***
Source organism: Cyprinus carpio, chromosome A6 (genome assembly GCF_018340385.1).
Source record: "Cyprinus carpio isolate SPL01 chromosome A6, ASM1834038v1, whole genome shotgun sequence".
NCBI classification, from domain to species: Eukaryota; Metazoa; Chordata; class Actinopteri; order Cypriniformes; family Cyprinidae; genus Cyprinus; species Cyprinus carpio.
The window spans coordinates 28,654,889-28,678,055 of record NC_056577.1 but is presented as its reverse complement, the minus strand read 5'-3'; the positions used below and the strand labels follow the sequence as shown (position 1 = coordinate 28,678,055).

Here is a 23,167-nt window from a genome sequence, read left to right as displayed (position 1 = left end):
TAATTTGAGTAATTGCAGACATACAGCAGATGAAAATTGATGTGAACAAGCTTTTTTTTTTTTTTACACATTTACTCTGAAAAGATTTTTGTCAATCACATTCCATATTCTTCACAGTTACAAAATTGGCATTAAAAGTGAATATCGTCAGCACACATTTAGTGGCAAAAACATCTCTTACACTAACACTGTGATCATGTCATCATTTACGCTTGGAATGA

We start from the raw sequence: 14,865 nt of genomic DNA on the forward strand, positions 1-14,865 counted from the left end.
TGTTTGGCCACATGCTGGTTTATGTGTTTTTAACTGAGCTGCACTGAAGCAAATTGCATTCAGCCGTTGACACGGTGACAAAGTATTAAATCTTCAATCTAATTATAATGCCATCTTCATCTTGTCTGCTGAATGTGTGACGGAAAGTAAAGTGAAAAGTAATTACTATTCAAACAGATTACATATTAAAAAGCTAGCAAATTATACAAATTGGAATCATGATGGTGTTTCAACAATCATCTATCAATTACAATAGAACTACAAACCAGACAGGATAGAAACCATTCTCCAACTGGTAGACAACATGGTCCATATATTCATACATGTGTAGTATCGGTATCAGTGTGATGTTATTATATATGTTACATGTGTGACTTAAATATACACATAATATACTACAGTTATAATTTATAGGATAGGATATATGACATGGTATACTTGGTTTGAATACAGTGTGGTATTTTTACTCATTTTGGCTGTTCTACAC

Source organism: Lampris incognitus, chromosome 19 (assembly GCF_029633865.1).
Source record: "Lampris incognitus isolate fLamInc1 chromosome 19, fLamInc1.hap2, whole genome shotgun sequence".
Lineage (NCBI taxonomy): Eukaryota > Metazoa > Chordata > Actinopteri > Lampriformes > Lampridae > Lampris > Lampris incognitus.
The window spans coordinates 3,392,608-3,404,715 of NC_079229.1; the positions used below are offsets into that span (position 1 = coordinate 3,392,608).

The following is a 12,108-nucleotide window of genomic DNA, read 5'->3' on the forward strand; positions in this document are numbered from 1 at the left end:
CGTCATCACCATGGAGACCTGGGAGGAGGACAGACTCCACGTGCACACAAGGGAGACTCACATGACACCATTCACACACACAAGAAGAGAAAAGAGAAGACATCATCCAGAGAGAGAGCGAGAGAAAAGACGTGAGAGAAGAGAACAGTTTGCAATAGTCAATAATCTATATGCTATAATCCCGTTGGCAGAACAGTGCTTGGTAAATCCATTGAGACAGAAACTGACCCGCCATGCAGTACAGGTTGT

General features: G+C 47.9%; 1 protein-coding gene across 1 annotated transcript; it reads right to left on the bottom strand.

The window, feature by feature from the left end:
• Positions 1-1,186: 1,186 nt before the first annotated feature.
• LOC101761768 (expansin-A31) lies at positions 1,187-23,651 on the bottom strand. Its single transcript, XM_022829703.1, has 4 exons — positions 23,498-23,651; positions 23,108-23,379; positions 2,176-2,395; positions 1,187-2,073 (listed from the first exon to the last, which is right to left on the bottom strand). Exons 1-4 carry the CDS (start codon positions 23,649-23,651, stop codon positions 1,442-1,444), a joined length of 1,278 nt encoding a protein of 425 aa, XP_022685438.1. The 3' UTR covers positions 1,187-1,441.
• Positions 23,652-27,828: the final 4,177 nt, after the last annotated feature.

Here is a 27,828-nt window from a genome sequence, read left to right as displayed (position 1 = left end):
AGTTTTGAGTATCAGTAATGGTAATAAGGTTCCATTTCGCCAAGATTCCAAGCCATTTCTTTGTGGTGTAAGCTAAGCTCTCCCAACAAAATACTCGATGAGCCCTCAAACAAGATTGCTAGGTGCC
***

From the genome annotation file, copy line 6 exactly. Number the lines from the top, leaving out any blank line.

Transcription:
TAATTTGAGTAATTGCAGACATACAGCAGATGAAAATTGATGTGAACAAGCTTTTTTTTTTTTTTACACATTTACTCTGAAAAGATTTTTGTCAATCACATTCCATATTCTTCACAGTTACAAAATTGGCATTAAAAGTGAATATCGTCAGCACACATTTAGTGGCAAAAACATCTCTTACACTAACACTGTGATCATGTCATCATTTACGCTTGGAATGA